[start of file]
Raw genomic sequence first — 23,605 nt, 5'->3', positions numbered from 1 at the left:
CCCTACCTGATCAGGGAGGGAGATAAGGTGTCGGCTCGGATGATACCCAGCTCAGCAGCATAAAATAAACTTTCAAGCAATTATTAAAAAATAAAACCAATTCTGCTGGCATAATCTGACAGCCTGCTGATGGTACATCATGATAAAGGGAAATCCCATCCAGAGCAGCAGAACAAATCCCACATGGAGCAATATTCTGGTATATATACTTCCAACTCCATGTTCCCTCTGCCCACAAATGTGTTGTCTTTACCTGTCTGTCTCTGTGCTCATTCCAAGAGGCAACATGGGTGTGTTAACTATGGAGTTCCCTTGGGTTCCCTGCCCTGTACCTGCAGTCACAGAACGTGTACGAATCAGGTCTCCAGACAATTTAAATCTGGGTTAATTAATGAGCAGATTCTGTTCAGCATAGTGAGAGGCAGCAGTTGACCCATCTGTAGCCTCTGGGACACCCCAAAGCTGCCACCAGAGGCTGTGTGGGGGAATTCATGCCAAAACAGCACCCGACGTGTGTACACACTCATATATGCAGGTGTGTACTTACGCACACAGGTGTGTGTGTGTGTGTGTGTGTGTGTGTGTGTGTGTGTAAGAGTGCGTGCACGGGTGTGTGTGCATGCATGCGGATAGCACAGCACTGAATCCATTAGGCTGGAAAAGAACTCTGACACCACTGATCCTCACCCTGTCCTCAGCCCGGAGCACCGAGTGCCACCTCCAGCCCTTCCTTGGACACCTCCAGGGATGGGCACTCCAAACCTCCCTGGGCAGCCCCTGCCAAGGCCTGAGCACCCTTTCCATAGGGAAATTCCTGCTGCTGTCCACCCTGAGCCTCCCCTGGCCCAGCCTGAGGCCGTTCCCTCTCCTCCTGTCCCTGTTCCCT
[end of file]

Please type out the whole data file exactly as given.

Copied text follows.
Raw genomic sequence first — 23,605 nt, 5'->3', positions numbered from 1 at the left:
CCCTACCTGATCAGGGAGGGAGATAAGGTGTCGGCTCGGATGATACCCAGCTCAGCAGCATAAAATAAACTTTCAAGCAATTATTAAAAAATAAAACCAATTCTGCTGGCATAATCTGACAGCCTGCTGATGGTACATCATGATAAAGGGAAATCCCATCCAGAGCAGCAGAACAAATCCCACATGGAGCAATATTCTGGTATATATACTTCCAACTCCATGTTCCCTCTGCCCACAAATGTGTTGTCTTTACCTGTCTGTCTCTGTGCTCATTCCAAGAGGCAACATGGGTGTGTTAACTATGGAGTTCCCTTGGGTTCCCTGCCCTGTACCTGCAGTCACAGAACGTGTACGAATCAGGTCTCCAGACAATTTAAATCTGGGTTAATTAATGAGCAGATTCTGTTCAGCATAGTGAGAGGCAGCAGTTGACCCATCTGTAGCCTCTGGGACACCCCAAAGCTGCCACCAGAGGCTGTGTGGGGGAATTCATGCCAAAACAGCACCCGACGTGTGTACACACTCATATATGCAGGTGTGTACTTACGCACACAGGTGTGTGTGTGTGTGTGTGTGTGTGTGTGTGTGTGTGTAAGAGTGCGTGCACGGGTGTGTGTGCATGCATGCGGATAGCACAGCACTGAATCCATTAGGCTGGAAAAGAACTCTGACACCACTGATCCTCACCCTGTCCTCAGCCCGGAGCACCGAGTGCCACCTCCAGCCCTTCCTTGGACACCTCCAGGGATGGGCACTCCAAACCTCCCTGGGCAGCCCCTGCCAAGGCCTGAGCACCCTTTCCATAGGGAAATTCCTGCTGCTGTCCACCCTGAGCCTCCCCTGGCCCAGCCTGAGGCCGTTCCCTCTCCTCCTGTCCCTGTTCCCT